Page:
My dad introduced me to science fiction. We used to listen to the original radio series of the Hitch Hikers Guide to the Galaxy and Charles Chiltern's Space Force and Journey into Space on long car journeys. I still listen to them now in bed at night. I have very clear memories of certain parts of Dr Who and Blakes 7 from my childhood. I grew up with the repeats of Star Trek the original series and, of course, The Next Generation and other spin offs in my teens and twenties. I remember watching and loving 2010 and Dune and then going on to read the books. I got bored with Frank Herbert at the start of Children of Dune, but went on to read most of what Arthur C. Clark wrote. Looking for other things I read Asimov's foundation series. Asimov started to give me an idea of what real science fiction was. Clarke mostly wrote about the science. In fact his best stories were written with other writers, the Rama series for example. It wasn't until the science fiction explosion, that the screening of the X Files prompted, that I really understood what science fiction was. I'm not saying the X Files is real science fiction, it was the other films and series that were promoted at the time that helped me understand. We read science fiction at school in the form of A Rag, a Bone and a Hank of Hair. It wasn't science fiction to me then. There were no space ships, no aliens, no heroes. I understood it even more when I read 1984. Kevlin Henney writes real science fiction.
I've wanted to write a blog post about science fiction for some time. Until now it has just seemed self-indulgent. Before I describe what I thought of Kevlin's latest piece and compare it to the authors I read and love today, it would be remiss of me not mention how I discovered “intelligent sci-fi”. While I was at university I got introduced to Babylon 5. This was the first sci-fi TV show that didn't put everything back to status quo at the end of each episode. The story ran right through all five series and you had to watch all of them several times to understand what was going on. Then came Farscape and more recently the remake of Battlestar Galactica. All intelligent sci-fi. In contrast Afterglow and Remembrance of Things Past are short, standalone stories that merely imply that other events have taken place. They're no less intelligent though.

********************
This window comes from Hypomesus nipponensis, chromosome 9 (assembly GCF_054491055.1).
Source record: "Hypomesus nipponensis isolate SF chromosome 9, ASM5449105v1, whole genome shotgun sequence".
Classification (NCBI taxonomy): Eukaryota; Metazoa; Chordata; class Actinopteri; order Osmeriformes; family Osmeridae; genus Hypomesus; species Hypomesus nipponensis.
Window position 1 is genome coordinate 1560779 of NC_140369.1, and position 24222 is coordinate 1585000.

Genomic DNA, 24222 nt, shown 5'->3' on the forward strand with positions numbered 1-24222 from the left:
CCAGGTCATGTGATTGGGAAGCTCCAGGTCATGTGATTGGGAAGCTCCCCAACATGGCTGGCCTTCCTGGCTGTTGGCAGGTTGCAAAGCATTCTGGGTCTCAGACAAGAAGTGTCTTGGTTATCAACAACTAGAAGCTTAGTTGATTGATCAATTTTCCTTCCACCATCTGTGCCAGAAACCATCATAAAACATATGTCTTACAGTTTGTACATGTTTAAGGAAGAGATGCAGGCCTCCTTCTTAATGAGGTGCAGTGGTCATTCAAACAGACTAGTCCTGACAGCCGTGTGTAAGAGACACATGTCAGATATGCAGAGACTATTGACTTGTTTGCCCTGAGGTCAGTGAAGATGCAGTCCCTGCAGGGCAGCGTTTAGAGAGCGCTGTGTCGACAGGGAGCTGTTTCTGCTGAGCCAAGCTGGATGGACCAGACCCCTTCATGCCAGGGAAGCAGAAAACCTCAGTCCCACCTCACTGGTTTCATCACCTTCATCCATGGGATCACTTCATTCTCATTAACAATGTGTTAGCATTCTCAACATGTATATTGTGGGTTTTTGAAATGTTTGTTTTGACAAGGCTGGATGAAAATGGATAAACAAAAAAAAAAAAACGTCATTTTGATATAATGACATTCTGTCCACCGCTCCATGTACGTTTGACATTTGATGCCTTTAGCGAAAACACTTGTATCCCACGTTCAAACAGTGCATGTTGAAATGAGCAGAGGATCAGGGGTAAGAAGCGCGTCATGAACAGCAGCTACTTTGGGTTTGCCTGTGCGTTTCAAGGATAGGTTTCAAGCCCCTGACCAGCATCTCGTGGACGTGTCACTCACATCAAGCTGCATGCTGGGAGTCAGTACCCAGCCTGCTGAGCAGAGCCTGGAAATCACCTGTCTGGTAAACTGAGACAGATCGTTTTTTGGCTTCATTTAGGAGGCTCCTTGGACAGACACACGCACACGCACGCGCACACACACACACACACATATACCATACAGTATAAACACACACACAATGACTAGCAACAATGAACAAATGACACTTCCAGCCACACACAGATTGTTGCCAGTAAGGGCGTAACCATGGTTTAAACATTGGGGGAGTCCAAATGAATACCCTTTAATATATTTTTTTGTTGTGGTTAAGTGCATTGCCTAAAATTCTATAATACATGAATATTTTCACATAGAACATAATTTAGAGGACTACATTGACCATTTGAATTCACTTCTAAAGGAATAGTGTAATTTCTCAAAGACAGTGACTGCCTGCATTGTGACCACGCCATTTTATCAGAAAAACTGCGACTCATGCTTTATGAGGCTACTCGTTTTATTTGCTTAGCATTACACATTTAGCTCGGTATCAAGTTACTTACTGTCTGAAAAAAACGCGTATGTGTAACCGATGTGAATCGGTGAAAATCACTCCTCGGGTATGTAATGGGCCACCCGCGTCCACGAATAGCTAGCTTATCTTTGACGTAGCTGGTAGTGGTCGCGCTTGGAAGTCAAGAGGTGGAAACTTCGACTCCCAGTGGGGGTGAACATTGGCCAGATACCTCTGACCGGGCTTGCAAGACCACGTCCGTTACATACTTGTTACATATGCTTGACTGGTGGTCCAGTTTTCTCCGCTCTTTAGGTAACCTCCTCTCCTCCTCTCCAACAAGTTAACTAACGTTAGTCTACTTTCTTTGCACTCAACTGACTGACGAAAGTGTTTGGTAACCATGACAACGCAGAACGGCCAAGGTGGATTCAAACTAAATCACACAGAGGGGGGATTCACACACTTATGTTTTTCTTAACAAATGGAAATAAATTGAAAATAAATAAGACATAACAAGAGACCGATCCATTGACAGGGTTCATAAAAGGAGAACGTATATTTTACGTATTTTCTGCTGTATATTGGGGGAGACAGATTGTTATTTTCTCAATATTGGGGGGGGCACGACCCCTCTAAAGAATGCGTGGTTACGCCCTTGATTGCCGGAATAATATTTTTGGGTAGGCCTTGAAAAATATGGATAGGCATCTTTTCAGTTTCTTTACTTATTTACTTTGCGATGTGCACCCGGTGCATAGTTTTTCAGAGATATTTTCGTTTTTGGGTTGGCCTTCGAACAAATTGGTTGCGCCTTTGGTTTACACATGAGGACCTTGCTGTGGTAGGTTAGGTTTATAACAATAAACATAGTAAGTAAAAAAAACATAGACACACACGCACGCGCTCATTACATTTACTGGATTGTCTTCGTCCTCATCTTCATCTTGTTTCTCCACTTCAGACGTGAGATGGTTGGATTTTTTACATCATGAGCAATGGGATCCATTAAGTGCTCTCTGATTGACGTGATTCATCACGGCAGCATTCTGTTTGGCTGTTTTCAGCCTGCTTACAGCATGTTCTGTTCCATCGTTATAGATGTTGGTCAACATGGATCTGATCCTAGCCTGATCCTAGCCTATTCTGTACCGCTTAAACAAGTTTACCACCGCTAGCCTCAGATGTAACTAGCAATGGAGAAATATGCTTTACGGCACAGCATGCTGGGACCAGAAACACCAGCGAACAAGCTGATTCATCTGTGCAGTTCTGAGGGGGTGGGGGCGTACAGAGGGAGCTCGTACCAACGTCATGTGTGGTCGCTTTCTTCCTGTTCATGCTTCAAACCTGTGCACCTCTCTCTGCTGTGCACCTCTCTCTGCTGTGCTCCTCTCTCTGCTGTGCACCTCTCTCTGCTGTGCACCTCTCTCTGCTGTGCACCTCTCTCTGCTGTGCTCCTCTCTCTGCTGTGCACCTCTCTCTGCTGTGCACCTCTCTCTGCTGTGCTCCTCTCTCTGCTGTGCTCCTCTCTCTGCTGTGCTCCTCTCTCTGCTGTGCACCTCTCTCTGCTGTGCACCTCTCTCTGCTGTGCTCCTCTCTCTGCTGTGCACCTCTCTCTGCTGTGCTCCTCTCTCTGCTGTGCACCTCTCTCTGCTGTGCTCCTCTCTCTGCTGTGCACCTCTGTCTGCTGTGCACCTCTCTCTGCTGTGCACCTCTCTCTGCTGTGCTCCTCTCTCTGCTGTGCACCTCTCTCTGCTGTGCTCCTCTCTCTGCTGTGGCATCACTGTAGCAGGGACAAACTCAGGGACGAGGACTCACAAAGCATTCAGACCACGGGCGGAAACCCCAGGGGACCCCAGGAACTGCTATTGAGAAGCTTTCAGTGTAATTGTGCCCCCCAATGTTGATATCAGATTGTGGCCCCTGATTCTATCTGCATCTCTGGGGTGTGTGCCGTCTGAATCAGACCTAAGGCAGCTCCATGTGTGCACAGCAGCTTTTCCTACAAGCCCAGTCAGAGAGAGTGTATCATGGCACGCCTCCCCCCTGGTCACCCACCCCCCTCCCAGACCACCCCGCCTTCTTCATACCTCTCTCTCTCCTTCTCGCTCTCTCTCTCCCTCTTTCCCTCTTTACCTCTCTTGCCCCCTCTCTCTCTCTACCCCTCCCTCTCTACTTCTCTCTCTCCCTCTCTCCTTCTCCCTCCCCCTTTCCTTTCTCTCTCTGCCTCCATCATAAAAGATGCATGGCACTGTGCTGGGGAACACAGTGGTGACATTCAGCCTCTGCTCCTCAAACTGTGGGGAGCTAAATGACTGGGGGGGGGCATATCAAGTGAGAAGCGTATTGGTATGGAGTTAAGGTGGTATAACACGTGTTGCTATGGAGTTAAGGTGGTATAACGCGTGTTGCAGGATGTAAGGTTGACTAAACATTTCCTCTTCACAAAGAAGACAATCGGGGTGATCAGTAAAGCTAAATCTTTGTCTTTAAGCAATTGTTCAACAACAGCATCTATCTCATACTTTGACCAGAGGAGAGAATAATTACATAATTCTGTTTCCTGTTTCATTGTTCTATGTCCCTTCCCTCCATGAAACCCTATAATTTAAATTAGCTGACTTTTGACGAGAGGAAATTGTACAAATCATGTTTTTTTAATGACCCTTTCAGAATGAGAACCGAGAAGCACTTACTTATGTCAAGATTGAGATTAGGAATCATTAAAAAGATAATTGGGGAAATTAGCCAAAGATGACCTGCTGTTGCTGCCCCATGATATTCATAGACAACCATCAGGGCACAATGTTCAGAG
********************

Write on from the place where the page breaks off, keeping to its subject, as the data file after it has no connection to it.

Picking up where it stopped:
One of my favorite authors, Richard Morgan, often writes as if you already know the background of the characters and events in the story. These events and characters are then explored and expanded as the story goes along. As a technical writer, who expects first things to come first, this both frustrates me and encourages me to read on to understand. Understanding is very important to me. Remembrance of Things Past starts in just the same way. Drawing me in and building the anxiety of not knowing exactly what's going on.
The timings of described events are very clear, but don't quite fit, just like the thirteenth chime of the clock described in the opening lines of 1984. Immediately you know something isn't as it should be and want to read more to find out. In Remembrance of Things Past it's the science fiction that allows this, although the science fiction in the story isn't evident until later on. When I started the story I found myself, childlike again, wondering where the science fiction was.
As Kevlin sets the scene for the story I found myself remembering the opening to Absolution Gap, the final book of the Revelation Space trilogy, by my all time favorite author Alistair Reynolds. Sometimes Reynolds’ imagination just runs away with him and you can’t work out why something is happening. This is not the case with Remembrance of Things Past though.
Next Kevlin describes some of the characters in his story. It occurred to me that I read far too much serious, even gothic, science fiction where children rarely feature, let alone two happy girls on a beach and one wearing purple star sunglasses. It gives the story a more realistic feel that brings the reader out of the otherwise all inclusive dream feel.
It would be unfair to say much more about the story in case too much is given away to those reading this review before reading the story. However it must be said that the overriding sense which comes from Remembrance of Things Past is the same as that which came from Afterglow: loss.
Just in case it isn’t clear, I like and enjoyed this story. It would make an ideal opener for something far deeper and darker. I’m told a novel and even a novella is a long way off. That’s a shame.